• You can hover (or click on mobile) to bring up a tooltip (popup) that shows you the exact number of births with that name for different years (or decades) and the names rank in that time period.
  • It’s best used on computer (rather than a mobile or tablet device) so you can see the graph more clearly and also, if you click on a name wedge, it will zoom into names that begin with those letters.
  • You can select different views, Boy names, Girl names or both, as well as looking at the raw number of births or a normalized popularity that accounts for the differential number of births throughout the period between 1880 and 2020.
  • If you click the share (arrow) button, it will copy the parameters of the current graph you are looking at and create a custom URL to share with others. It copes the link into your clipboard and your browser’s address (URL) bar.

Isn’t there something out there like this already? Baby Name Wizard and Baby Name Voyager

This visualization is not my original idea, but rather a re-creation of the Baby Name Voyager (from the Baby Name Wizard website) created by Laura Wattenberg. The original visualization disappeared (for some unknown reason) from the web, and I thought it was a shame that we should be deprived of such a fun resource.

It started about a week ago, when I saw on twitter that the Baby Name Wizard website was gone. Here’s the blog post from Laura. I hadn’t used it in probably a decade, but it flashed me back to many years ago well before I got into web programming and dataviz and I remember seeing the Baby Name Voyager and thinking how amazing it was that someone could even make such a thing. Everyone I knew played with it quite a bit when it first came out. It got me thinking that it should still be around and that I could probably make it now with my programming skills and how cool that would be.

So I downloaded the frequency data for Baby Names from the US Social Security Administration and set to work trying to create a stacked area graph of baby names vs time. I started with my go to library for fast dataviz (Plotly.js) but eventually ended up creating the visualization in d3.js which is harder for me, but made it very responsive. I’m not an expert in d3, but know enough that using some similar examples and with lots of googling and stack overflow, I could create what I wanted.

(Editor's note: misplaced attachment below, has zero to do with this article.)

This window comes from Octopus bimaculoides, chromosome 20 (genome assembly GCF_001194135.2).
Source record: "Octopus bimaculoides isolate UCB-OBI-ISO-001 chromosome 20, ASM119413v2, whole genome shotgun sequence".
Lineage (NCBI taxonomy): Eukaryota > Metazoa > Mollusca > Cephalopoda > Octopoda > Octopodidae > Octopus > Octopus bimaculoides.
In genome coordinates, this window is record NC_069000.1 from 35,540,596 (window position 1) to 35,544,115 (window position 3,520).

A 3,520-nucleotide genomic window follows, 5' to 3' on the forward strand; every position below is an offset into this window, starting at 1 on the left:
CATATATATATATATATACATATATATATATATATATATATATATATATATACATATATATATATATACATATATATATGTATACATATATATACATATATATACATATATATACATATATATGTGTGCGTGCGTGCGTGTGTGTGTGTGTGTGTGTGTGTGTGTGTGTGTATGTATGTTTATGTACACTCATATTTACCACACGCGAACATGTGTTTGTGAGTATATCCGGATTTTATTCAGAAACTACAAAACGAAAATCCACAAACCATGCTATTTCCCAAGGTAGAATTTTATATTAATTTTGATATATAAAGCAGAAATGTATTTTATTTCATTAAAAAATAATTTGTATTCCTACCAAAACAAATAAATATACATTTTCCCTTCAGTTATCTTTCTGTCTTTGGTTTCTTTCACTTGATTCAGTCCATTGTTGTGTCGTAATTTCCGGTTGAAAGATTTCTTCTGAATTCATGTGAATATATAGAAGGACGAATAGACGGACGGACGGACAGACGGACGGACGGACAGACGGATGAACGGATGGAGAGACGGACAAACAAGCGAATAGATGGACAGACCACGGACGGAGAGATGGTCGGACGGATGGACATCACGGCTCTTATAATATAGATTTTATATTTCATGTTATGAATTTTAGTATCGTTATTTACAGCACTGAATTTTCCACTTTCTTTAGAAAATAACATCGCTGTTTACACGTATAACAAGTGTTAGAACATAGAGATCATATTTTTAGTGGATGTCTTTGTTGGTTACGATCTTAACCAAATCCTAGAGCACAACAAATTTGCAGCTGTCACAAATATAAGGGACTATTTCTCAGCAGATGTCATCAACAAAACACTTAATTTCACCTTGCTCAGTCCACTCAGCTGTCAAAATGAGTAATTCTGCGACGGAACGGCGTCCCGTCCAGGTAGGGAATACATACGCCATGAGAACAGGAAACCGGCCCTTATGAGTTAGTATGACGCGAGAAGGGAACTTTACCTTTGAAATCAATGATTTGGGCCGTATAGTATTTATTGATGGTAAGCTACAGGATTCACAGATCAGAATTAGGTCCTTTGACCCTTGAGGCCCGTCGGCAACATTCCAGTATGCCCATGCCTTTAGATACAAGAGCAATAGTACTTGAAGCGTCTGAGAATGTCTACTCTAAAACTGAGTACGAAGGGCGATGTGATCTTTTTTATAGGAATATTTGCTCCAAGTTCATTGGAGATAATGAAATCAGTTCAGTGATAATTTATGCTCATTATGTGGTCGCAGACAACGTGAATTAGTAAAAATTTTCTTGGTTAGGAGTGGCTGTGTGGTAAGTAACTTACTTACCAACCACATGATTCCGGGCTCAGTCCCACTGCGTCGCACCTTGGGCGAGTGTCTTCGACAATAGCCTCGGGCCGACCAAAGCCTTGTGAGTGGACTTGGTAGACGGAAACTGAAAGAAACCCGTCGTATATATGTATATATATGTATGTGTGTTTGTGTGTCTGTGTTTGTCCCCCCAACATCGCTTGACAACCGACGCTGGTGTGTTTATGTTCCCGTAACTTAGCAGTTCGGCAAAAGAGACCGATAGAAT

I emailed Laura after creating a sample version, just to make sure it was okay to re-create it as a tribute to the Baby Name Wizard / Voyager and got the okay from her.

Where does the data come from?

Some info about Data (from SSA Baby Names Website):

All names are from Social Security card applications for births that occurred in the United States after 1879. Note that many people born before 1937 never applied for a Social Security card, so their names are not included in our data.

Name data are tabulated from the “First Name” field of the Social Security Card Application. Hyphens and spaces are removed, thus Julie-Anne, Julie Anne, and Julieanne will be counted as a single entry.
Name data are not edited. For example, the sex associated with a name may be incorrect.

Different spellings of similar names are not combined. For example, the names Caitlin, Caitlyn, Kaitlin, Kaitlyn, Kaitlynn, Katelyn, and Katelynn are considered separate names and each has its own rank.

All data are from a 100% sample of our records on Social Security card applications as of March 2021.

I did notice that there was a significant under-representation of male names in the early data (before 1910) relative to female names. In the normalized data, I set the data for each sex to 500,000 male and 500,000 female births per million total births, instead of the actual data which shows approximately double the number of female names than male names. Not sure why females would have higher rates of social security applications in the early 20th century. Update: A helpful Redditor pointed me to this blog post which explains some of the wonkiness of the early data. The gist of it is that Social Security cards and numbers weren’t really a thing until 1935. Thus the names of births in 1880 are actually 55 year olds who applied for Social Security numbers and since they weren’t mandatory, they don’t include everyone. My correction basically makes the assumption that this data is actually a survey and we got uneven samples from males and female respondents. It’s not perfect (like the later data) but it’s a decent representation of name distribution.

Sources and Tools:
The biggest source of inspiration was of course, Laura Wattenberg’s original Baby Name Explorer.

I downloaded the baby names from the Social Security website. Thanks to Michael W. Shackleford at the SSA for starting their name data reporting. I used a python script to parse and organize the historical data into the proper format my javascript. The visualization is created using HTML, CSS and Javascript code (and the d3.js visualization library) to create interactivity and UI. Curran Kelleher’s area label d3 javascript library was a huge help for adding the names to the graph.

baby name popularity visualizer

WordGuessr – a social Wordle unlimited clone – Word Guesser

Posted In: Fun | Game
wordle unlimited clone

Over 11 Million games played! (May 6, 2022).

Try playing TRIDLE – Three Wordle Puzzles simultaneously and
Try

Wordguessr – Unlimited endless Wordle practice

You can do your Wordle practice training here with unlimited attempts.
As my wife likes to say, “Practice makes ‘Pretty Good'”.